Sunday, April 1, 2018

Happy Easter from Kampala!

Happy Easter from Kampala, Uganda! We came to visit our friends L and E from A-100 (and because we found a great flight deal). Even though it's the rainy season in Uganda now like it is in Kenya, we still found ways to have a good time in the nation's capital for our long Easter weekend (thanks to Kenyan holidays).

We had no idea how huge Lake Victoria was beforehand. Even from the plane, it was all we could see for a long ways.

Our first night, we went to Ndere Cultural Center for a dinner and show. The dinner featured Ugandan food, which had a lot of similarities to Kenyan food with a few things we hadn't seen before, like groundnut sauce, which tasted kind of like a watery nut butter.

The cultural performances included songs, dances, and traditional instruments and ran over three hours. They fit in quite a few segments in that time, including a dance where women balanced many (up to seven!) pots on their heads at once! Not one pot dropped the whole time.

Later in the weekend, we got a chance to explore Kampala some more. We visited Mengo Palace, which belongs to the King of Buganda, the kingdom within Uganda that includes the capital.

The main building wasn't the only point of interest on the palace grounds. The most powerful part of our tour was visiting Idi Amin's torture chambers.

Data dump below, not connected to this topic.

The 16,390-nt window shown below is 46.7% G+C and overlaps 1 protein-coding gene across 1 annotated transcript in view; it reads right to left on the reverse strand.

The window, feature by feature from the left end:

The cells were above the tunnel's ground level, and the base of the tunnel was filled with a layer of electrified water to prevent escape when they were still active. Even though the chambers haven't been used since the 1970s, you could still see the former electrified water line when we visited.

They've preserved the chambers very well, and we could even see the footprints in the chamber where they stacked the bodies of those who had been killed. Our guide told us over 100 prisoners could be kept in one of these cells at a time. It was a morbid experience but one worth remembering (and unfortunately far from unique in world history).

After driving past some beautiful cathedrals and historical churches (one from which we snapped the first photo of this post), we dropped by the Gaddafi National Mosque. As the name implies, the mosque was actually funded by the Libyan government under Muammar Gaddafi's leadership. It's truly an international work of art, though, with Libyan carpets, Egyptian chandeliers, Moroccan woodwork, and Congolese wood.

From the women's prayer section on the upper floor, you could really see the beautiful Arabic calligraphy on the chandeliers.

We visited the Bahá'í Temple in Kampala as well, which had beautiful grounds. We learned quite a few new things about this faith, like the fact that it has no spiritual leadership but treats all members as equals.

We then enjoyed a relaxed Easter Sunday, with church and a bottomless brunch. Especially after the nonstop action of our Australia and New Zealand trips, our chill vacation in Uganda was oh so welcome! We hope your Easter was as nice as ours!


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  2. I used to love the Hancock Museum when I lived in Newcastle. Glad to see that the glass cases of stuff remain.
    eid ul adha wishes sms 2018